Nearly 100 million Americans look to corporate reputation to determine not only the products they buy but also the companies they invest in, do business with, and work for, according to survey results released on July 17 by. MWWPR, a New York City-based public relations firm.
The study, conducted on behalf of MMWPR by Manhattan-based Wakefield Research, calls this “significant, growing segment of the population,” representing about one-third of the U.S. population, the CorpSumers.
CorpSumers are not as concerned with product attributes and price as they are with how a company conducts itself, according to a July 15 report by Forbes Magazine. More than just saying that company reputation is important (like 75% of Americans), the CorpSumers act on it.
They go beyond brand advocacy to brand activism, whether for a company, or against.
From a psychographic perspective, MWW says, CorpSumers are optimistic and highly engaged. They are interested in knowing about the firms they buy from and believe they can be positive change agents. In fact, 53% percent say that a company has a greater ability to make positive change in the world than the government.
What’s more, they are incredibly loyal: They ”stick” to companies that they believe in (51%) even if they find a specific product to be disappointing. And they spread word of mouth about the companies they prefer on social media (50%).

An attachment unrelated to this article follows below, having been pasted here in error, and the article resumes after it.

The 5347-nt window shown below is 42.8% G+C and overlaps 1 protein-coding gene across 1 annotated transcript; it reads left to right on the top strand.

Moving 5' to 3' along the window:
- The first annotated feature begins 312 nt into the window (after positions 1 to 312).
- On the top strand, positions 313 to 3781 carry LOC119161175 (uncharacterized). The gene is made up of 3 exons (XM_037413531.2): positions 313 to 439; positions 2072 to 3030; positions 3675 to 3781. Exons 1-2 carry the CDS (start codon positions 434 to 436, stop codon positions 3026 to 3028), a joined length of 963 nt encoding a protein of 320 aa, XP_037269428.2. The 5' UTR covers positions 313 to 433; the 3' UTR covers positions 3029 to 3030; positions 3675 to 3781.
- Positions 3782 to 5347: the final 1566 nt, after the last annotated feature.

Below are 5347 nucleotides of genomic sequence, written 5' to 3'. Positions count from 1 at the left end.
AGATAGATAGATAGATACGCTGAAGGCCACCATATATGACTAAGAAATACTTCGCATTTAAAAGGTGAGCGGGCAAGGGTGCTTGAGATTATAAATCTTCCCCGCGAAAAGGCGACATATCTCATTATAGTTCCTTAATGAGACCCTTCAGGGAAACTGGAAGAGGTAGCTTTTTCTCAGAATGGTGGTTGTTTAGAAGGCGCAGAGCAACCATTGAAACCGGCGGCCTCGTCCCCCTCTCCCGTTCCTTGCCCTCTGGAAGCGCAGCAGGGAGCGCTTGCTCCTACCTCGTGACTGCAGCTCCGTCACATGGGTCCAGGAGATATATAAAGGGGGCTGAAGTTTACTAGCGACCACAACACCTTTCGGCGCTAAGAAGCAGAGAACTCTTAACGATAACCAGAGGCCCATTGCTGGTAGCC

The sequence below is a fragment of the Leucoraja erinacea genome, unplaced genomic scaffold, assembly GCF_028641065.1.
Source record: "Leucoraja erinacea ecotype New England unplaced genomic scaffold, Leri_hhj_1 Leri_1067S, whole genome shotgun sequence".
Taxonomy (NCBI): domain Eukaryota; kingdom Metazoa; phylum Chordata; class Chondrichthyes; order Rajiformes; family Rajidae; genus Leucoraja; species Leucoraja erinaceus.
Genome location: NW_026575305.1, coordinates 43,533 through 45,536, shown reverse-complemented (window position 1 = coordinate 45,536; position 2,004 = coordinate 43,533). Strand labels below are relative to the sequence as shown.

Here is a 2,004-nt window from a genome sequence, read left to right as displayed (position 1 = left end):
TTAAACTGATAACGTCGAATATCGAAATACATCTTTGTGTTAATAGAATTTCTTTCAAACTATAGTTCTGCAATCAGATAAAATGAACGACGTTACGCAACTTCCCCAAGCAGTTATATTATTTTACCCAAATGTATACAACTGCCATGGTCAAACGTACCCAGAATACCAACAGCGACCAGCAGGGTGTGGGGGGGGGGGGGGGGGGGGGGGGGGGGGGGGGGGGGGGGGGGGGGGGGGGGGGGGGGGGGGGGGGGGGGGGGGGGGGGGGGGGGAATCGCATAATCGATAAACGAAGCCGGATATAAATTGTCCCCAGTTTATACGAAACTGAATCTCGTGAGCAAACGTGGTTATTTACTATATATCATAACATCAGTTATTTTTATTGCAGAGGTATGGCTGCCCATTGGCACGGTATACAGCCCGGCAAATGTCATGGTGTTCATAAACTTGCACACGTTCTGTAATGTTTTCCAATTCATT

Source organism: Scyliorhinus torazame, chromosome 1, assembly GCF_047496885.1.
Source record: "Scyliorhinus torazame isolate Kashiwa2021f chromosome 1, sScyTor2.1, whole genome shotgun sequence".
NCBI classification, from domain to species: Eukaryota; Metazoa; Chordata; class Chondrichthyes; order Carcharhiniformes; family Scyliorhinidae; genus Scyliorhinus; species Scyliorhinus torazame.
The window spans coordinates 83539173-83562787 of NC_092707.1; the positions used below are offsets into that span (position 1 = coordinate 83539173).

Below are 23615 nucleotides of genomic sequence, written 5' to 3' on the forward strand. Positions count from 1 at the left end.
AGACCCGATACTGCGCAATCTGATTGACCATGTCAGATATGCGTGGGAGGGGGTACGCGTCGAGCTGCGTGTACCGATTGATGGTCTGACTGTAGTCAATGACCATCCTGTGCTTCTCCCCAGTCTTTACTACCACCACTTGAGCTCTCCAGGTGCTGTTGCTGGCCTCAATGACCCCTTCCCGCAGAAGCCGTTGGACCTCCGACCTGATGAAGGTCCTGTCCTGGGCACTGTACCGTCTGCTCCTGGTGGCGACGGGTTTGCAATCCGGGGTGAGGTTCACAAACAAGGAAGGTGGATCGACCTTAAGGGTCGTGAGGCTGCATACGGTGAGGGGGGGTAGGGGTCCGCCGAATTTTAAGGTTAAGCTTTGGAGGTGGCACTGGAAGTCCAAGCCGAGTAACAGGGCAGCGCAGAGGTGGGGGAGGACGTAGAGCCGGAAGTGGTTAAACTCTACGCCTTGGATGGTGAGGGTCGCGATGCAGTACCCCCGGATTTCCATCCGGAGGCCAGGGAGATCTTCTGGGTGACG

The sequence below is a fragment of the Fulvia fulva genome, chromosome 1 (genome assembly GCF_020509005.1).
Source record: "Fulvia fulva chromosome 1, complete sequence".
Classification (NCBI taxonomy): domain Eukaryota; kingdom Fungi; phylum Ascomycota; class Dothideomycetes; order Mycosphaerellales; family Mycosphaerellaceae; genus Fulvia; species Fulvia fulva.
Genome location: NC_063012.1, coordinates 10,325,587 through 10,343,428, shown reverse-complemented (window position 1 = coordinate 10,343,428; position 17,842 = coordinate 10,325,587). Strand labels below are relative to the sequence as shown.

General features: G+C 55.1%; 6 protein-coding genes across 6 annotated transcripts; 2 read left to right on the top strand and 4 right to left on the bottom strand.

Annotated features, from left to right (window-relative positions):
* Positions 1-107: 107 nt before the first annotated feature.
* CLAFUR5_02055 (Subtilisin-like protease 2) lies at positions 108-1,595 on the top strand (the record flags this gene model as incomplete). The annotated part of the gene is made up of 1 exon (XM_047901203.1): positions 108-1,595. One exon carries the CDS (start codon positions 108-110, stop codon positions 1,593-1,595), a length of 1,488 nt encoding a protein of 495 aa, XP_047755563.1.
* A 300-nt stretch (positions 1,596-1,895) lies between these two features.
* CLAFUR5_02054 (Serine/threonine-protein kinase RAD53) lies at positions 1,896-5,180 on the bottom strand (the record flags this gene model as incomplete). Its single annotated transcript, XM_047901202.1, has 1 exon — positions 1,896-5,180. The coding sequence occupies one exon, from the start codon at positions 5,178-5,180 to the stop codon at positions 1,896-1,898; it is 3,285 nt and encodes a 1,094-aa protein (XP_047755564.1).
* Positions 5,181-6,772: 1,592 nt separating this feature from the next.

The CorpSumer segment is significant from a simple sales- and market-share perspective, but their true value is in their influence over others and their ability to make change, move attitudes and markets, Forbes reported. Part advocate and part objector, CorpSumers are the "influencers next door" whose brand activism changes the opinions and behaviors of their friends and families.
"At MWWPR we have always believed that corporate reputation and consumer brand loyalty go hand in hand. This research does more than simply prove that theory; it demonstrates the profound significance of this segment to drive business," said MWWPR Chair of Reputation and Chief Strategy Officer Carreen Winters in a company statement. "CorpSumers are market makers and market movers—they vote with their wallets, their investment portfolios, and their careers.
“Companies that effectively harness the power of CorpSumers will outpace the competition in market share, brand loyalty, activism. and amplification," Winters predicted.
CorpSumers who responded to the survey said that their interest in a company's reputation and values guided their decision-making across all sectors and industries, including automakers, financial services, healthcare; and food services—both for in-home consumption and dining out.
And their loyalty pays off, literally. Sixty-seven percent of CorpSumers are willing to pay full price for a product when they believe in the company.
"CorpSumers are the modern equivalent of the reputation goodwill bank, but with exponentially more influence, demonstrating product and brand loyalty in the face of a problem or dissatisfaction with a particular product or service experience," said Michelle Gordon, MWWPR senior vice president of Research and Insights.